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Utilizing Available Frontline Treatment in MM


Daratumumab can be an effective frontline MM treatment option.

Ryan Haumschild, PharmD, MS, MBA: When we talk about transplant-ineligible patients with multiple myeloma, 1 question that comes up is when a patient achieves an adequate response, do we place them on maintenance therapy? What are some widely used treatments that we use in maintenance therapy?

Omar Nadeem, MD: In terms of response assessment in general in myeloma, we still use traditional methods—serum protein, electro for C, and serum free light chains—and then bone marrow results to identify or describe the response. But as we’re learning more about the disease, and particularly the prognosis, we’re using some tools such as minimal residual disease [MRD] testing on the bone marrow. We’re not using that to make treatment decisions, but it’s prognostic for patients. That information could be valuable.

Then you have to think about the setting in which you’re doing these assessments and whether it’s making a difference in terms of the treatment plan. In transplant-eligible patients in their 50s who are undergoing quadruplet therapy and transplant, and then going on to subsequent therapies, that’s a different population from somebody who’s 75 to 80 years old who has different comorbidities, which is the classic transplant-ineligible population. The goals are a little different. What you’re trying to do in that second population is control the disease and allow the patients to have a good quality of life, hopefully with minimal therapy on board, so they can enjoy a good quality of life for as long as they have. I think of those as different when I’m talking about goals of therapy and response, particularly targeted responses.

In older patients, the goal is to give them a triplet [therapy], get their disease down, and then leave them on some therapy that’s going to keep it away. The word maintenance comes into play in that setting. But maintenance was used post-transplantation. That’s where the term was created and the intent was to maintain the response post-transplant. It gets transposed into the other settings, which is essentially continuous therapy. As we learned, the MAIA study was continuous therapy. There’s no maintenance as part of it, although we think of it that way. Patients go through their first phase and then go on some therapy afterward, depending on which arm it was. Lenalidomide has always been the most common continuous therapy agent. It’s shown the most benefit, particularly post-transplantation. With some of these other trials, we’re learning that you can give a second agent and it’s well tolerated, such as daratumumab given once a month. Patients tolerate it extremely well, and now that it’s subcutaneous, it’s even easier. You can leave patients on daratumumab and lenalidomide in that transplant-ineligible setting for a long time without much day-to-day toxicity.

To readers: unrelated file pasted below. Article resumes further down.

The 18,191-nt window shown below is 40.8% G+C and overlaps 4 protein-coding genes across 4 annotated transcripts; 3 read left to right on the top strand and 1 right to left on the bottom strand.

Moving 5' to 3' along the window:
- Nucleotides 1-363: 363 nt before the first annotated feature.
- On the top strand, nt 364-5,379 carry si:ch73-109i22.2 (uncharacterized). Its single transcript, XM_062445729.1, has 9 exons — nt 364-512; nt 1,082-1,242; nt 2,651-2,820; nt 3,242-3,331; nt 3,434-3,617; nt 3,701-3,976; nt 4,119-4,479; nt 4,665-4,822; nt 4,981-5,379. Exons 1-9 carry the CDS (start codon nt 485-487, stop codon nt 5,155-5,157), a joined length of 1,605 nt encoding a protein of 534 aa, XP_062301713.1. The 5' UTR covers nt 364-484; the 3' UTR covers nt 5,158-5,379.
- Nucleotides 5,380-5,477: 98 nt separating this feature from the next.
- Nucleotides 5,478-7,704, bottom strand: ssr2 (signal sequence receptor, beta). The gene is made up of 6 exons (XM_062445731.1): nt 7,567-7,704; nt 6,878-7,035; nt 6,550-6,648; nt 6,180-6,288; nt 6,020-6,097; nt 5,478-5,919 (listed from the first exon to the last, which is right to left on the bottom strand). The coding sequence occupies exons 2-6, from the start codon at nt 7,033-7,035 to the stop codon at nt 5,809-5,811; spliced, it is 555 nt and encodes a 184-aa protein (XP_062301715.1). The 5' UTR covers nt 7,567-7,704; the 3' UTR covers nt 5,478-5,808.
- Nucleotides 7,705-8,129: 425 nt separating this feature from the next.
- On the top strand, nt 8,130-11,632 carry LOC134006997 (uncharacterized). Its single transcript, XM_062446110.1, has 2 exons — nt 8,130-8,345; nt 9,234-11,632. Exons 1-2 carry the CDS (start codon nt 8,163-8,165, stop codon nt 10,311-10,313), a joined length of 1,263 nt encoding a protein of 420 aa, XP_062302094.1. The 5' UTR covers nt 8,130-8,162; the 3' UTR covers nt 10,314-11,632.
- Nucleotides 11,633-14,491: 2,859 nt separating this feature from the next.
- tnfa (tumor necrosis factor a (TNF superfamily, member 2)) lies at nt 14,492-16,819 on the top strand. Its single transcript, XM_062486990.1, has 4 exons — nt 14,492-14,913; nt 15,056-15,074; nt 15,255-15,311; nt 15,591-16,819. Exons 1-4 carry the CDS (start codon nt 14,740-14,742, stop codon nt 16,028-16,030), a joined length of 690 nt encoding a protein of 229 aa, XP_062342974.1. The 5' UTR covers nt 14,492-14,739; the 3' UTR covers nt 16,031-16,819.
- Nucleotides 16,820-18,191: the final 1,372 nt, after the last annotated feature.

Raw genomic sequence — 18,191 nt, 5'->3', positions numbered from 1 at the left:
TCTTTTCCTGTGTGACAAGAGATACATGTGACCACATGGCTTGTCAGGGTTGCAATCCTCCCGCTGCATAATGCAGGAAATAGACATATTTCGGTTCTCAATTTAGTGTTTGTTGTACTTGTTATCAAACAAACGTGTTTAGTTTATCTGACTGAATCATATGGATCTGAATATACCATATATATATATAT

There are some risks with all these therapies. There’s a risk of infection with the continuous use of CD38 monoclonal antibodies. That comes into play for patients, particularly older patients in the [pandemic] environment of the last few years. Generally speaking, you’re able to keep people on that type of regimen for a long time, particularly in the transplant-ineligible space. In terms of the best maintenance combination, we have several trials that have looked at lenalidomide and a combination of a CD38 and lenalidomide. There are also trials that have looked at a proteasome inhibitor plus lenalidomide maintenance, particularly post-transplant, showing the benefit compared with lenalidomide alone. Which of those is the best and which is ideal for which patient? We don’t know. Some subpopulations benefit from the proteasome inhibitor in particular. We think about high-risk patients, particularly those that may preferentially benefit from continuous proteasome inhibitors, but that piece isn’t clear. We’re moving toward having multiple agents with some patients, at least to start, particularly with high-risk disease. Then we’ll tailor it to the individual patients and hopefully get them on minimal therapy.